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When enthusiasts of European automakers search for a manually-shifted, nimble sedan or convertible, a BMW of any vintage is the go-to. Even more modern Audis have become popular thanks to their tunability and VAG charm. Yet, similar Mercedes models don’t make shortlists because their existence is a mystery to most, leaving many unnoticed.

While Mercedes models were less commonly sold with a manual transmission than a BMW or Audi, they’ve slipped through the cracks in the enthusiast marketplace. As a result, any three-pedal-seeker can find engaging and exciting sedans, coupes, and roadsters at a near-zero premium versus their commonly-found automatic counterparts. All you need to source your perfect manually-shifted Merc is some knowledge and patience. If you don’t already have that, FCP Euro is here to help.

Table Of Contents


Mercedes Models With A Manual Transmission Spec Sheet

Chassis Code

Model Name

Engine Code

Engine Arrangement

Power Figures



190E 2.3

M102 8V

N/A 2.3L Inline-4

136hp/148 lb-ft tq

717.4 5-Speed

190E 2.3-16

M102 16V

NA 2.3L Inline-4

185hp/173 lb-ft tq

717.4 Dogleg 5-Speed

190E 2.6


N/A 2.6L Inline-6

164hp/168 lb-ft tq

717.4 5-Speed



N/A 2.5L I5 Diesel

75hp/93 lb-ft tq

717.4 5-Speed




N/A 2.6L Inline-6

177hp/188 lb-ft tq

717.4 5-Speed




N/A 3.0L Inline-6

228hp/201 lb-ft tq

717.4 5-Speed





Supercharged 2.3L Inline-4

185hp/200 lb-ft tq

717.4 5-Speed/




Supercharged 2.3L Inline-4

185hp/200 lb-ft tq

716.6 6-Speed Post-Facelift



NA 3.2L V6

215hp/229 lb-ft tq

716.6 6-Speed


C230 (2002)


Supercharged 2.3L


192hp/200 lb-ft tq

716.6 6-Speed

C230 (03-05)


Supercharged 1.8L


189hp/192 lb-ft tq

716.6 6-Speed

C230 (06-07)


N/A 2.5L V6

201hp/181 lb-ft tq

716.6 6-Speed



N/A 2.6L V6

168hp/177 lb-ft tq

716.6 6-Speed



N/A 3.2L V6

215hp/221 lb-ft tq

716.6 6-Speed



N/A 3.5L V6

268hp/258 lb-ft tq

716.6 6-Speed




N/A 3.0L V6

228hp/221 lb-ft tq

716.6 6-Speed




N/A 3.0L V6

228hp/221 lb-ft tq

716.6 6-Speed



N/A 3.0L V6

228hp/221 lb-ft tq

716.6 6-Speed



N/A 3.5L V6

268hp/258 lb-ft tq

716.6 6-Speed



M271 Evo

Turbocharged 1.8L Inline-4

201hp/229 lb-ft tq

716.6 6-Speed

Mercedes offered a manual transmission in their convertibles and small sedans with a handful of different engines and displacements. Unfortunately, the wildly popular and always charismatic Mercedes V8s weren’t privy to a three-pedal setup that the four and six-cylinder engines received. This being said, whether you are looking for a backroad tourer or a precision-targeted project, there’s a good option for you.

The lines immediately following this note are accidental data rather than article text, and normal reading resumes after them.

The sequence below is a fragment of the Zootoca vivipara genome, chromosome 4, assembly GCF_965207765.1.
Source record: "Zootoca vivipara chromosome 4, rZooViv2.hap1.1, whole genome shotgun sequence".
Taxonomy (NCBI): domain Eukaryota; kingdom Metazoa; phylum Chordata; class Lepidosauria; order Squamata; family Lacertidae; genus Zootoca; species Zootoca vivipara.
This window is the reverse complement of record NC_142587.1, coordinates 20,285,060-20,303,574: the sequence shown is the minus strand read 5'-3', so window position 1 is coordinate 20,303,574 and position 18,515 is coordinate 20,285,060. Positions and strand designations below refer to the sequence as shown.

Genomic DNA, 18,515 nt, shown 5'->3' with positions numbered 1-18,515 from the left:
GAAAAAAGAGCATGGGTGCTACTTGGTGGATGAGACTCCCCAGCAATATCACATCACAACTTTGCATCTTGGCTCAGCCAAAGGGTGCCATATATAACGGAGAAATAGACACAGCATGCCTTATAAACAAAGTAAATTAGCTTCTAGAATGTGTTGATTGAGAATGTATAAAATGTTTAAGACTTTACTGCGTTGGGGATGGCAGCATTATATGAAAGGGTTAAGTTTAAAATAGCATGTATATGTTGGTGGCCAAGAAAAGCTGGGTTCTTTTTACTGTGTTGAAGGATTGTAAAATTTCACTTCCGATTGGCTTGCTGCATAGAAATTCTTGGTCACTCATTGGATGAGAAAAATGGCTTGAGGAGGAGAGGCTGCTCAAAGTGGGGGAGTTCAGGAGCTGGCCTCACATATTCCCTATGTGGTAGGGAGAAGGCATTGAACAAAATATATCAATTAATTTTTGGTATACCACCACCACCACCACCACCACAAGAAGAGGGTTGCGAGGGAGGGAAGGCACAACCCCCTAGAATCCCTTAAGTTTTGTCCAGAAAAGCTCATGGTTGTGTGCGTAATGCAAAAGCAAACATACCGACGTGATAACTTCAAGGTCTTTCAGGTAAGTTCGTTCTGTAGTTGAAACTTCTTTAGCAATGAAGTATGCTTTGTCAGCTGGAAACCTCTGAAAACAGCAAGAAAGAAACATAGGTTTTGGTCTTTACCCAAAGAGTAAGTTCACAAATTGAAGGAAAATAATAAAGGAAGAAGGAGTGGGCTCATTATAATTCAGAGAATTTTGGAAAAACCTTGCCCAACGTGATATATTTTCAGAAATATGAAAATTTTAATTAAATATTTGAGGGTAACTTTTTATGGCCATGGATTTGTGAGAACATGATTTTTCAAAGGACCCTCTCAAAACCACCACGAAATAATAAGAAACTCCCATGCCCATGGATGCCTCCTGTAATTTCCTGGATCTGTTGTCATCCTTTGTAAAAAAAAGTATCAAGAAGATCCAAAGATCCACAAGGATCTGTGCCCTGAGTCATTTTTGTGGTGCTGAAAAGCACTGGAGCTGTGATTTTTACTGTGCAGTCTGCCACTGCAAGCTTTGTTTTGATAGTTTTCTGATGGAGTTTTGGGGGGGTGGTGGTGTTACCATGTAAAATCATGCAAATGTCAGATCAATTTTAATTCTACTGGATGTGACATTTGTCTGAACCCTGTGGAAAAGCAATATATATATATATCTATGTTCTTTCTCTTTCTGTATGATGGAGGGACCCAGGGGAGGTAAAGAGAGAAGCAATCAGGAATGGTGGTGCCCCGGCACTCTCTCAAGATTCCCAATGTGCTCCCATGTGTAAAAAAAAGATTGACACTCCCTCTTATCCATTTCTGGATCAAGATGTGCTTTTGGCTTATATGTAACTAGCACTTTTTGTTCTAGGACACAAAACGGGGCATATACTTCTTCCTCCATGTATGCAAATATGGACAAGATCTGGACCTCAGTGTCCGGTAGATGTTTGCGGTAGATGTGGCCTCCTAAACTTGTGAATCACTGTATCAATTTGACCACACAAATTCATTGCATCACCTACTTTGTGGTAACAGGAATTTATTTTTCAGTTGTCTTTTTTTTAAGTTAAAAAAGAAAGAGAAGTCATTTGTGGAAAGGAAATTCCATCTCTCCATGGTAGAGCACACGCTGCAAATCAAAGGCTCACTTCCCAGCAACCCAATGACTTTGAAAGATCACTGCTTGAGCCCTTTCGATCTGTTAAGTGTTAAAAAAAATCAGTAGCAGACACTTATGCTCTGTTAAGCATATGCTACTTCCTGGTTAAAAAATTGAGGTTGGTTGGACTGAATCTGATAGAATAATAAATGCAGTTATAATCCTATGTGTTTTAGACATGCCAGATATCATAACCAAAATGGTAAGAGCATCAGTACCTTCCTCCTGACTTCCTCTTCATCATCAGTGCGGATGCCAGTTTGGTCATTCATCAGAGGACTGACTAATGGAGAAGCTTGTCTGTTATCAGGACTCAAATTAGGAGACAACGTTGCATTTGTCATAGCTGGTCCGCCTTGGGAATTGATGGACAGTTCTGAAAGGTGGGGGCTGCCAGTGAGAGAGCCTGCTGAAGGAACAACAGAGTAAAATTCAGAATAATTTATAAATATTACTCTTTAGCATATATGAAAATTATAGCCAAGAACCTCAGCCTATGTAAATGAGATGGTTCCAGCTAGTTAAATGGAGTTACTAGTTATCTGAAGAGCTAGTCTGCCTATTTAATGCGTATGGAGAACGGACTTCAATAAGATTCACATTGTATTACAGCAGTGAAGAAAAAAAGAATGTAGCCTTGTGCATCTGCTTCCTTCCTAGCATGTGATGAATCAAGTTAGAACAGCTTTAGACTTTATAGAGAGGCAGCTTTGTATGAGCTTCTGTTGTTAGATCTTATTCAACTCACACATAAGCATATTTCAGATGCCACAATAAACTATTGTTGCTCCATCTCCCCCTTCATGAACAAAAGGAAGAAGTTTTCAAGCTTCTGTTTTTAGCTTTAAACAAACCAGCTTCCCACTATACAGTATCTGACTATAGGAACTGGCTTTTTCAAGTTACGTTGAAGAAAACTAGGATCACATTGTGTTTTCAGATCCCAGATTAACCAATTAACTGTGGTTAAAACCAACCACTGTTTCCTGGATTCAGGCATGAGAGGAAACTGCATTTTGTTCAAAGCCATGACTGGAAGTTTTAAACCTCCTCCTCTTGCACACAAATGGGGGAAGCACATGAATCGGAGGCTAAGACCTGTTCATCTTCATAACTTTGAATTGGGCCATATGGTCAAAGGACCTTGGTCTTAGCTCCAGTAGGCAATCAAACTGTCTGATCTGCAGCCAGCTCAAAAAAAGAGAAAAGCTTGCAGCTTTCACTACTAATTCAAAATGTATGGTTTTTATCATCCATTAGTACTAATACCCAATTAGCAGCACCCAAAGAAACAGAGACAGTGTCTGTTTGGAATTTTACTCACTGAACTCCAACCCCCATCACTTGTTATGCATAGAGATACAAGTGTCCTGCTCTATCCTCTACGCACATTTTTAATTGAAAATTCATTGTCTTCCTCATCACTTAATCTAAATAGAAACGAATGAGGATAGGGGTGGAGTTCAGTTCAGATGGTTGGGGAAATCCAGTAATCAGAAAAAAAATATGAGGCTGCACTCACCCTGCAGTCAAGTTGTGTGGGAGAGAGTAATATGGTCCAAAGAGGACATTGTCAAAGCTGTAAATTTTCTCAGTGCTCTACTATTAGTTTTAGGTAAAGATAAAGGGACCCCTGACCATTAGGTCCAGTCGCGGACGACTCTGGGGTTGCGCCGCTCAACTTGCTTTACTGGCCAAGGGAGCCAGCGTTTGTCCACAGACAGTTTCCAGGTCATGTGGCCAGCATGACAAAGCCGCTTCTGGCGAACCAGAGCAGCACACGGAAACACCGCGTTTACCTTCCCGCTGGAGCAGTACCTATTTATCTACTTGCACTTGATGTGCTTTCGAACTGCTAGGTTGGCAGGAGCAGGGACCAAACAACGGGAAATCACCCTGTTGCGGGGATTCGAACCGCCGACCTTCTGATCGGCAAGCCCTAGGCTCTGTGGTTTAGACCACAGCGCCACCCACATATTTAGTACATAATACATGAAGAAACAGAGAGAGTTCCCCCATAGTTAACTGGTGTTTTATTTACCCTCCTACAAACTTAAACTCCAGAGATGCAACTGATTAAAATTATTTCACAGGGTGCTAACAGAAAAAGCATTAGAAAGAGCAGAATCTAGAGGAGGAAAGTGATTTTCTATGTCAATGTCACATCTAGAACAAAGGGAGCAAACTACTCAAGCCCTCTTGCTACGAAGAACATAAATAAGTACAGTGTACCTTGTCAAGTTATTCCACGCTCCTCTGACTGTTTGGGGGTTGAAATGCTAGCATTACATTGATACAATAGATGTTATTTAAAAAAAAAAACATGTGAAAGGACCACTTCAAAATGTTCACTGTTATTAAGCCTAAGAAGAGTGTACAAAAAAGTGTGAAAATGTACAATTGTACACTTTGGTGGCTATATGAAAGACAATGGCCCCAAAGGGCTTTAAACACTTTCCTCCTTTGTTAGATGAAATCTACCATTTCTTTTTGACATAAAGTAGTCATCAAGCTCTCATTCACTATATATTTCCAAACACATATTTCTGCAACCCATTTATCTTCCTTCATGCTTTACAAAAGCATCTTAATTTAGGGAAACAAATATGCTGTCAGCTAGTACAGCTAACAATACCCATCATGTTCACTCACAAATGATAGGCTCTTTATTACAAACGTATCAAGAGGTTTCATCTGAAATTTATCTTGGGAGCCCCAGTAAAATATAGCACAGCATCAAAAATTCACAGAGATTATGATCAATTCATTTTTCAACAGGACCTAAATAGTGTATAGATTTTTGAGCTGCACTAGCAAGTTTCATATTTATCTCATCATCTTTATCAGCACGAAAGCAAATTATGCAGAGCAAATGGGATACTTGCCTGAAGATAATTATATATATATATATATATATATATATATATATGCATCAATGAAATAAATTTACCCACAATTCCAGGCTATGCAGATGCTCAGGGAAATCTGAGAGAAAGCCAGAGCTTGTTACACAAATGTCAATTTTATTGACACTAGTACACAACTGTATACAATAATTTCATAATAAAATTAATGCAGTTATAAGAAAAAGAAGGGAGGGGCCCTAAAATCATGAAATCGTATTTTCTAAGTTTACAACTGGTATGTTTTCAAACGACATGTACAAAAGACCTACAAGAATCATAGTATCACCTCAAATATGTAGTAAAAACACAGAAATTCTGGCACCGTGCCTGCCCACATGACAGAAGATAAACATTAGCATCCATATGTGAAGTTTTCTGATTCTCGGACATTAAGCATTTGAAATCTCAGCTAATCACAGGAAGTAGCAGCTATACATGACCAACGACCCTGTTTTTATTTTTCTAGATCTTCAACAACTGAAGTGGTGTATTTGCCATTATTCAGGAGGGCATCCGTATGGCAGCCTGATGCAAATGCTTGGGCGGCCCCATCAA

R172 SLK-Class (2013-2015)


The R172 SLK250 is the final Mercedes sold in the United States with a manual transmission. Fans of the newer Mercedes models will know this SLK as the pre-facelift model that evolved into the “SLC-Class” midway through production. All SLC models saw the manual transmission option shed in favor of the quick “9G-Tronic,” leaving early R172 vehicles with its turbocharged inline-four engine as the last of a generation. 


The M271 Evo engine isn’t exactly a powerhouse, offering 201 hp and 229 ft-lbs of torque. Yet it still provides Mercedes fans with a torquey, turbocharged, agile, and fuel-efficient drop-top paired with some of the latest Mercedes technology. The slick-shifting six-speed manual optionally stuck behind it allows owners to enjoy all the benefits of modern Mercedes open-top driving with the fun of three pedals.

The M271 Evo is Mercedes' first foray into gasoline direct injection in the US, so you'll want to be weary of some teething issues resulting from this; the high-pressure fueling system can result in oil leaks at the rear of the engine, the timing system is prone to issue as it's also required to drive the high-pressure fuel pump, and the camshaft adjusters will warrant replacement on an interval as their internal locking pin wears with time.

Mercedes offered the SLK250 between the ’13 and ’15 model years, so production was short, and not too many were ordered. The fact that few are even aware of the existence of these cars means they’re relatively affordable in contrast to their rarity. If you’re looking for the latest creature comforts in your manual-equipped Mercedes, you’ll only be looking for a pre-facelift R172 SLK250.


R171 SLK-Class (2005-2011)

SLK280, SLK300, SLK350

Preceding the R172 class, the R171 chassis offers a manual transmission across most engine options available for the car; only late-model M276 SLK350 models and the AMG-tuned V8 of the SLK55 were manual-free. The variety of trims features every M272 family member seen in the US, ranging from the 3.0L “E30” as seen in the SLK280 and SLK300 to the powerhouse 3.5L “E35” in the early SLK350. The M272 is a relatively rev-happy and reliable DOHC V6 with modernized architecture (including variable valve timing) and reasonable fuel economy, helping it serve as an excellent all-rounder. Power output ranged from 228 hp and 221 ft-lbs of torque in the SLK280 and SLK300 to 268 hp and 258 ft-lbs of torque in the “big-block” SLK350 (Good for a 0-60 sprint of around 5 seconds). Those seeking maximum performance may go for the SLK350, but the later-model sportpack on the SLK300 makes for a truly stunning appearance package in your row-your-own R171.